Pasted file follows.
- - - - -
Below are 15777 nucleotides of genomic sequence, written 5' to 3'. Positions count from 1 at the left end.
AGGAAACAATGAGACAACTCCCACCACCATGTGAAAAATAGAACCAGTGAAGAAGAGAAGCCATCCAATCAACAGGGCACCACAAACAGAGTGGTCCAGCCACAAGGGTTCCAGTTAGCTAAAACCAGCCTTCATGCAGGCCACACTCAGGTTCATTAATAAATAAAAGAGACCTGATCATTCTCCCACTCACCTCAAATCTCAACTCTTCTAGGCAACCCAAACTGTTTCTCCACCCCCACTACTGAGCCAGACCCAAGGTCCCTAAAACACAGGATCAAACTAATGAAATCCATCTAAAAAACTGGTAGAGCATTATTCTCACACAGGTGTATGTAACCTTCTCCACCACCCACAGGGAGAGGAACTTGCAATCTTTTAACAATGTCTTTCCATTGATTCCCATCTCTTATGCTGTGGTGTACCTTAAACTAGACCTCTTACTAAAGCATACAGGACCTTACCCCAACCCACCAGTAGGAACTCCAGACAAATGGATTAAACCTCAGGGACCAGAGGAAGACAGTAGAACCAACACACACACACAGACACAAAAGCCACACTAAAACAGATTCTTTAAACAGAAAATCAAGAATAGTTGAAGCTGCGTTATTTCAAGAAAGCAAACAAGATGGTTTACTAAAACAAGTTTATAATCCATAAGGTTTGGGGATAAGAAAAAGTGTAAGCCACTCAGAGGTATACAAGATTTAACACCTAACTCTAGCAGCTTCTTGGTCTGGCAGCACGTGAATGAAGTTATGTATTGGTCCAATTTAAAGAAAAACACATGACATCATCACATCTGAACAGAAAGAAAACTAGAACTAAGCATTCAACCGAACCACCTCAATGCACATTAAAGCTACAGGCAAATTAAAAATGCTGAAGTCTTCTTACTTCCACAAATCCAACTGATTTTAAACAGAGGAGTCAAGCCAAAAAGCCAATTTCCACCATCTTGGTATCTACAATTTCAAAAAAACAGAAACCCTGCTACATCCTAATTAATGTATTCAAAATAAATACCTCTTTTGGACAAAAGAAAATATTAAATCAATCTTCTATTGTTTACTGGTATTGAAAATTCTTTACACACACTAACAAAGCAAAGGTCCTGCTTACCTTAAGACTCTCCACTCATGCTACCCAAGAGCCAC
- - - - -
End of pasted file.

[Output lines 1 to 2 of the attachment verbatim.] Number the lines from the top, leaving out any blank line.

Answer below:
Below are 15777 nucleotides of genomic sequence, written 5' to 3'. Positions count from 1 at the left end.
AGGAAACAATGAGACAACTCCCACCACCATGTGAAAAATAGAACCAGTGAAGAAGAGAAGCCATCCAATCAACAGGGCACCACAAACAGAGTGGTCCAGCCACAAGGGTTCCAGTTAGCTAAAACCAGCCTTCATGCAGGCCACACTCAGGTTCATTAATAAATAAAAGAGACCTGATCATTCTCCCACTCACCTCAAATCTCAACTCTTCTAGGCAACCCAAACTGTTTCTCCACCCCCACTACTGAGCCAGACCCAAGGTCCCTAAAACACAGGATCAAACTAATGAAATCCATCTAAAAAACTGGTAGAGCATTATTCTCACACAGGTGTATGTAACCTTCTCCACCACCCACAGGGAGAGGAACTTGCAATCTTTTAACAATGTCTTTCCATTGATTCCCATCTCTTATGCTGTGGTGTACCTTAAACTAGACCTCTTACTAAAGCATACAGGACCTTACCCCAACCCACCAGTAGGAACTCCAGACAAATGGATTAAACCTCAGGGACCAGAGGAAGACAGTAGAACCAACACACACACACAGACACAAAAGCCACACTAAAACAGATTCTTTAAACAGAAAATCAAGAATAGTTGAAGCTGCGTTATTTCAAGAAAGCAAACAAGATGGTTTACTAAAACAAGTTTATAATCCATAAGGTTTGGGGATAAGAAAAAGTGTAAGCCACTCAGAGGTATACAAGATTTAACACCTAACTCTAGCAGCTTCTTGGTCTGGCAGCACGTGAATGAAGTTATGTATTGGTCCAATTTAAAGAAAAACACATGACATCATCACATCTGAACAGAAAGAAAACTAGAACTAAGCATTCAACCGAACCACCTCAATGCACATTAAAGCTACAGGCAAATTAAAAATGCTGAAGTCTTCTTACTTCCACAAATCCAACTGATTTTAAACAGAGGAGTCAAGCCAAAAAGCCAATTTCCACCATCTTGGTATCTACAATTTCAAAAAAACAGAAACCCTGCTACATCCTAATTAATGTATTCAAAATAAATACCTCTTTTGGACAAAAGAAAATATTAAATCAATCTTCTATTGTTTACTGGTATTGAAAATTCTTTACACACACTAACAAAGCAAAGGTCCTGCTTACCTTAAGACTCTCCACTCATGCTACCCAAGAGCCAC